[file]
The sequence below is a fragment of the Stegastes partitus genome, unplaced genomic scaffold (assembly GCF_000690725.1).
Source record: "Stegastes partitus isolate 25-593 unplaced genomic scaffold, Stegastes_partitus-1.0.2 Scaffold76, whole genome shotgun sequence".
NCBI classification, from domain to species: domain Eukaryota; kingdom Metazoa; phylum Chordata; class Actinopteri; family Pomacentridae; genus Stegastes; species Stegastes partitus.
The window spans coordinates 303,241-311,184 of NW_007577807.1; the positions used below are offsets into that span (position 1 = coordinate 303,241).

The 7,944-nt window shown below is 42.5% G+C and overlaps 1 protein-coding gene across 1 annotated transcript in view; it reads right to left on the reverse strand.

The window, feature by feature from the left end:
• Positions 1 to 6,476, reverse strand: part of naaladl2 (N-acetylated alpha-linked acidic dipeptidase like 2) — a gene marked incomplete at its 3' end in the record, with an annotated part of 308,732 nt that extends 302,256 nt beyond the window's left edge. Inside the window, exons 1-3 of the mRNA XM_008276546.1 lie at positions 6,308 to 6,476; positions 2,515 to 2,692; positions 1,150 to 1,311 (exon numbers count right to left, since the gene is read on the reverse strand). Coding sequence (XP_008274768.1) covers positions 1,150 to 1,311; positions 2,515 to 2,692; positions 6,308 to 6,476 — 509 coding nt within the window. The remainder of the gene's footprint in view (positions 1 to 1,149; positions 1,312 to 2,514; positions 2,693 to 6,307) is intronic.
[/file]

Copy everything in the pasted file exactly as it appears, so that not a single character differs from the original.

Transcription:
The sequence below is a fragment of the Stegastes partitus genome, unplaced genomic scaffold (assembly GCF_000690725.1).
Source record: "Stegastes partitus isolate 25-593 unplaced genomic scaffold, Stegastes_partitus-1.0.2 Scaffold76, whole genome shotgun sequence".
NCBI classification, from domain to species: domain Eukaryota; kingdom Metazoa; phylum Chordata; class Actinopteri; family Pomacentridae; genus Stegastes; species Stegastes partitus.
The window spans coordinates 303,241-311,184 of NW_007577807.1; the positions used below are offsets into that span (position 1 = coordinate 303,241).

The 7,944-nt window shown below is 42.5% G+C and overlaps 1 protein-coding gene across 1 annotated transcript in view; it reads right to left on the reverse strand.

The window, feature by feature from the left end:
• Positions 1 to 6,476, reverse strand: part of naaladl2 (N-acetylated alpha-linked acidic dipeptidase like 2) — a gene marked incomplete at its 3' end in the record, with an annotated part of 308,732 nt that extends 302,256 nt beyond the window's left edge. Inside the window, exons 1-3 of the mRNA XM_008276546.1 lie at positions 6,308 to 6,476; positions 2,515 to 2,692; positions 1,150 to 1,311 (exon numbers count right to left, since the gene is read on the reverse strand). Coding sequence (XP_008274768.1) covers positions 1,150 to 1,311; positions 2,515 to 2,692; positions 6,308 to 6,476 — 509 coding nt within the window. The remainder of the gene's footprint in view (positions 1 to 1,149; positions 1,312 to 2,514; positions 2,693 to 6,307) is intronic.